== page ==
A Polk County judge says she will decide whether new voter rules created by Iowa’s Republican secretary of state will be enacted before the November election. Judge Mary Pat Gunderson said in a ruling filed Wednesday that two civil rights organizations, the American Civil Liberties Union and League of United Latin American Citizens, do have a legal standing to challenge the rules. Both groups filed a lawsuit to block Iowa Secretary of State Matt Schultz from enacting the rules, which would allow Schultz to begin a process to purge certain voters from Iowa’s voter registration list and make it easier to report fraud. Lawyers from the Iowa Attorney General’s Office representing Schultz contended that the groups have no legal standing to challenge the rules and asked Gunderson to dismiss the case.

Iowa: Court hearing held on new voter rules | WCF Courier

A Polk County judge heard arguments Thursday in a lawsuit filed by two civil rights organizations challenging new rules enacted by Iowa’s Republican secretary of state that would purge certain voters from Iowa’s voter registration list and make it easier to report fraud. The American Civil Liberties Union and the League of United Latin American Citizens filed a lawsuit last month to block Iowa Secretary of State Matt Schultz from enacting the rules he quietly issued on July 20. Schultz bypassed the normal state rulemaking process claiming he didn’t have enough time before November’s general election to allow for a public hearing and comment period. Assistant Attorney General Jeff Thompson argued that the new rules are intended to provide protection to all voters by ensuring that people who are not citizens are not voting. But lawyers for the civil rights groups allege Schultz intentionally waited to pass the rules knowing it would limit time for challenges. “This is a very critical public issue affecting potentially thousands of Iowans’ right to vote in this election,” attorney Joseph Glazebrook said in asking Judge Mary Pat Gunderson to declare the rules invalid and block Schultz from enforcing them.

Iowa: Groups ask judge to halt Iowa voter fraud investigation | The Des Moines Register

A judge heard arguments Thursday over whether Iowa Secretary of State Matt Schultz exceeded his authority in a search for thousands of possible ineligible voters before November’s election. Attorneys for the American Civil Liberties Union of Iowa and a Latino advocacy group, League of United Latin American Citizens, argued for an injunction to halt an effort to check identities against a federal immigration database to determine citizenship. The move is unnecessary and improper because no evidence of voter fraud exists and the rule creates fear and confusion for eligible voters, an attorney for the advocacy groups said. State attorneys, however, said the rule would expand due process because it creates an appeals process and the federal database reduces the risk of mistakes. Schultz’s plans to investigate 3,582 possible non-U.S. citizens registered to vote in Iowa has thrust the state into a contentious national debate. Critics say a state-by-state voter suppression effort by Republicans disproportionately affects poor and minority voters, who tend to vote for Democrats.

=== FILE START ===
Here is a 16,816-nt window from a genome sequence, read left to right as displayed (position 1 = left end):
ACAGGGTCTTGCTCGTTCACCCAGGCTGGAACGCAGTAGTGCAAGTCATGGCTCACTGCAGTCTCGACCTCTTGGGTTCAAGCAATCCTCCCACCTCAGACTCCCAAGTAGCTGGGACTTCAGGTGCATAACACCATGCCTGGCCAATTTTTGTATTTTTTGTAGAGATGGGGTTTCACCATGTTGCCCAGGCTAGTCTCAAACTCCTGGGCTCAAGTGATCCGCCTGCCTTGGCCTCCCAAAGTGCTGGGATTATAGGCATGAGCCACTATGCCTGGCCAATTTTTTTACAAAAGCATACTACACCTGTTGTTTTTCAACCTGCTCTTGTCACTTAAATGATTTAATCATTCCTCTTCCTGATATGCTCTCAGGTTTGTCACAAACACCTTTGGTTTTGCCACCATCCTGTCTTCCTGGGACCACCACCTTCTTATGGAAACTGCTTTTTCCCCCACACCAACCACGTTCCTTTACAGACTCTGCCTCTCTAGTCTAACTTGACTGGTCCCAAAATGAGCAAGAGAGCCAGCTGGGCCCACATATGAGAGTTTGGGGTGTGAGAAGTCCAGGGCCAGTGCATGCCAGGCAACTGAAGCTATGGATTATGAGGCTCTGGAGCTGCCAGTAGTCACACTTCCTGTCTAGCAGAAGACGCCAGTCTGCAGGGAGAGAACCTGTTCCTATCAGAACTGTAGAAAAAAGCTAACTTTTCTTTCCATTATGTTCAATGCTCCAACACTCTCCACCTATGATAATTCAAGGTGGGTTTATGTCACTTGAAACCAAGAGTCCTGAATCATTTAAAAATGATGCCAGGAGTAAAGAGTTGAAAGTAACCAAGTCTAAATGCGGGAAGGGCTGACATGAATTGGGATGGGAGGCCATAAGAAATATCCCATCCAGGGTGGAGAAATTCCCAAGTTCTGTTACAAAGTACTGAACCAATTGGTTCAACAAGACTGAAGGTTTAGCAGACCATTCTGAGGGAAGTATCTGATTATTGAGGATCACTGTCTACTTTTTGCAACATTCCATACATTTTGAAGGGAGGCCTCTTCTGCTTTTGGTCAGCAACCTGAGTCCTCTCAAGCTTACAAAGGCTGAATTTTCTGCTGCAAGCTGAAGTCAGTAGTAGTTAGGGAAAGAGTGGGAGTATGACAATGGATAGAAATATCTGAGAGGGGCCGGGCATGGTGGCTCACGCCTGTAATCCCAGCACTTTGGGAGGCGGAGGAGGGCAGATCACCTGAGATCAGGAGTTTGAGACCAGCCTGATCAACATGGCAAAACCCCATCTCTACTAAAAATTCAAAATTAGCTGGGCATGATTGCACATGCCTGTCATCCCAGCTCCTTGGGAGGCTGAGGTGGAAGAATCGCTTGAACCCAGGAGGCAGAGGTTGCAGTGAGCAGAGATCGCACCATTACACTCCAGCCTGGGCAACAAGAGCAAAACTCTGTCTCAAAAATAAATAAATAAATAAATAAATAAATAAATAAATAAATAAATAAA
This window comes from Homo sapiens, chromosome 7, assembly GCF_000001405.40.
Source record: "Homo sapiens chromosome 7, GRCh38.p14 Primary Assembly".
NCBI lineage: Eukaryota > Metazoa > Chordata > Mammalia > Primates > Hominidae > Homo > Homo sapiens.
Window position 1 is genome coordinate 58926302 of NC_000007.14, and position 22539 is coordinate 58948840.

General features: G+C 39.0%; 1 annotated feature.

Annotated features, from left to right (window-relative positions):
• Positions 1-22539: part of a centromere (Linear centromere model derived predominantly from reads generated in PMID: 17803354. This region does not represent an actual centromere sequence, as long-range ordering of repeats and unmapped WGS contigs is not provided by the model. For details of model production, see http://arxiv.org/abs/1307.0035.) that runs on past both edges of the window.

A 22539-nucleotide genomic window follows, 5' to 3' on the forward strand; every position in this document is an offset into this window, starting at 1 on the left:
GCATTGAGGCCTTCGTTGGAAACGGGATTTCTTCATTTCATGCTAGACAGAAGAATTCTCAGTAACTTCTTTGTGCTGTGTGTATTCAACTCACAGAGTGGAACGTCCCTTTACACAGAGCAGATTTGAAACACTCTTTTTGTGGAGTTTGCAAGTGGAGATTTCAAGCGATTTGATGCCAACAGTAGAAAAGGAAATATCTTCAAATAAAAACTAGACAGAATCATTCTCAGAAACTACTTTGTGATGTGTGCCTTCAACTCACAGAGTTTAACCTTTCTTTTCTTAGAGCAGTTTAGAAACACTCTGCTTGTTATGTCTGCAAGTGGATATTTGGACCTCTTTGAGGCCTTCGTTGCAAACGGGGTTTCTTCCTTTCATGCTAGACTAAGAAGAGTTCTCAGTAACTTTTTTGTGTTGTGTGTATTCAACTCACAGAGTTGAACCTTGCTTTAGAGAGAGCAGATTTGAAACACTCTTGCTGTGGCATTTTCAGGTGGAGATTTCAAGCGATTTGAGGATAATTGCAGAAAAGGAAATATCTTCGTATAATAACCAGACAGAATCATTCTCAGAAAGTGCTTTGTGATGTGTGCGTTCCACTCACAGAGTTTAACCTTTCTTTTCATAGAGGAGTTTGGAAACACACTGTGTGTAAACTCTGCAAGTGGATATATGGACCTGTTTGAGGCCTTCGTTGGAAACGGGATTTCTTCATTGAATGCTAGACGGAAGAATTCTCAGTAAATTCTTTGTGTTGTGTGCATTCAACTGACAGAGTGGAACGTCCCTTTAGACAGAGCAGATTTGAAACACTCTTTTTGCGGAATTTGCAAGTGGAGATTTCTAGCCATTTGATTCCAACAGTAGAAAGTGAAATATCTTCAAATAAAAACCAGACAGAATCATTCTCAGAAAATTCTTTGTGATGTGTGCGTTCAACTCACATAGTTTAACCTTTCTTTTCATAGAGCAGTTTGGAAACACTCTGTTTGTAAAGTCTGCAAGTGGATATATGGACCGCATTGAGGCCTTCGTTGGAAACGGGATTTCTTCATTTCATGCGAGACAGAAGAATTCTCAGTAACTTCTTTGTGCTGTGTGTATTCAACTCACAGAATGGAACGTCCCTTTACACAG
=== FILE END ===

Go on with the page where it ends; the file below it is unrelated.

Texas: Minority groups: New voting maps ‘total devastation for the Latino community across Texas’ | Associated Press

Disheartened and angry over the latest Texas voting maps handed down by federal judges, Democrats and minority rights groups looked Wednesday to a separate court in Washington as their last likely hope of cutting deeper into a solid Republican majority in the 2012 elections. The GOP stands poised to hardly lose any power under the latest Texas congressional and state House maps delivered this week by a San Antonio federal court, which confronted how the state’s political boundaries should be changed with more than 3 million new Hispanic residents.